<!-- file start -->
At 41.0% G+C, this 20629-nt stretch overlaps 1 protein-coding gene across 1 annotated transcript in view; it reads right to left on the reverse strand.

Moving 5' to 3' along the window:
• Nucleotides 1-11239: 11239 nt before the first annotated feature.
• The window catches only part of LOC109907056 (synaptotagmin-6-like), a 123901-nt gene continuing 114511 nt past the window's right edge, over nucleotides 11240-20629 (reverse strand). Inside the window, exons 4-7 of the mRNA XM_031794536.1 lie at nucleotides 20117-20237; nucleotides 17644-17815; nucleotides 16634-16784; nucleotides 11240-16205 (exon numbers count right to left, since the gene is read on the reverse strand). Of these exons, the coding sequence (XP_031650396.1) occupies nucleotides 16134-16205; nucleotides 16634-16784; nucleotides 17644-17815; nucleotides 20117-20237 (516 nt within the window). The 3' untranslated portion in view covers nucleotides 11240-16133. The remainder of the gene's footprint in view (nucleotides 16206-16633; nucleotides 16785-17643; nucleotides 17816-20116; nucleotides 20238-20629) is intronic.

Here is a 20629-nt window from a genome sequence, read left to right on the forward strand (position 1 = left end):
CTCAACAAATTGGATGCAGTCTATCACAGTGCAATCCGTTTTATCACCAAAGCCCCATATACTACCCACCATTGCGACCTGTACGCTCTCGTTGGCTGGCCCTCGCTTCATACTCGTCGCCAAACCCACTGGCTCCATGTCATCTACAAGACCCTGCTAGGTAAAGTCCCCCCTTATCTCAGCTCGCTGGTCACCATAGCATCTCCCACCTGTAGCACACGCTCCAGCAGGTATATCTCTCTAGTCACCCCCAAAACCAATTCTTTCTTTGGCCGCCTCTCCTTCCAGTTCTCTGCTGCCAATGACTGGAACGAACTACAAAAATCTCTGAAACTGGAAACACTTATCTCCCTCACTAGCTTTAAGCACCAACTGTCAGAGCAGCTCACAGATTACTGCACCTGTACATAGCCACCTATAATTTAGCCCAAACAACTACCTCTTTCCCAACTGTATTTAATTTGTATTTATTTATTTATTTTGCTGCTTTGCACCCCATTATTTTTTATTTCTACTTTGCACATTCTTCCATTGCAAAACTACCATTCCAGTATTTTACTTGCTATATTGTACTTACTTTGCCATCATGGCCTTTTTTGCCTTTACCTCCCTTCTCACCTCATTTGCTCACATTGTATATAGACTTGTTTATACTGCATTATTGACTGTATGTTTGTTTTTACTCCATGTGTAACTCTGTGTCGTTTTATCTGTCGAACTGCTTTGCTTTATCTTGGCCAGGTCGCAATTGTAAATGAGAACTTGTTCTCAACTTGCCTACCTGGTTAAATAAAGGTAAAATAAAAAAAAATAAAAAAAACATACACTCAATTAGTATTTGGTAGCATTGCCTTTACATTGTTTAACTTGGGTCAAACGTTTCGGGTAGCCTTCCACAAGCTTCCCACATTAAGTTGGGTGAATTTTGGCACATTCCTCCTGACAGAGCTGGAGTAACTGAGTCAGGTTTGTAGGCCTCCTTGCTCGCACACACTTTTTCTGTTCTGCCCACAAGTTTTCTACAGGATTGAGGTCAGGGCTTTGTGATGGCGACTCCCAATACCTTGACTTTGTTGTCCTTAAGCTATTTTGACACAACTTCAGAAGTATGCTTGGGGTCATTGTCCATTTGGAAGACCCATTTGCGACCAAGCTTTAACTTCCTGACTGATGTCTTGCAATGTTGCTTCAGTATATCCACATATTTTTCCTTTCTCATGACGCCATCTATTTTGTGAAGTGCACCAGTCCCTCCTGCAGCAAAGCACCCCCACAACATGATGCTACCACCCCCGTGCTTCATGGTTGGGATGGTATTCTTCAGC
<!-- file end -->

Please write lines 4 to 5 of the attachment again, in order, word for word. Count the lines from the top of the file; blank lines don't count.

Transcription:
• The window catches only part of LOC109907056 (synaptotagmin-6-like), a 123901-nt gene continuing 114511 nt past the window's right edge, over nucleotides 11240-20629 (reverse strand). Inside the window, exons 4-7 of the mRNA XM_031794536.1 lie at nucleotides 20117-20237; nucleotides 17644-17815; nucleotides 16634-16784; nucleotides 11240-16205 (exon numbers count right to left, since the gene is read on the reverse strand). Of these exons, the coding sequence (XP_031650396.1) occupies nucleotides 16134-16205; nucleotides 16634-16784; nucleotides 17644-17815; nucleotides 20117-20237 (516 nt within the window). The 3' untranslated portion in view covers nucleotides 11240-16133. The remainder of the gene's footprint in view (nucleotides 16206-16633; nucleotides 16785-17643; nucleotides 17816-20116; nucleotides 20238-20629) is intronic.

Here is a 20629-nt window from a genome sequence, read left to right on the forward strand (position 1 = left end):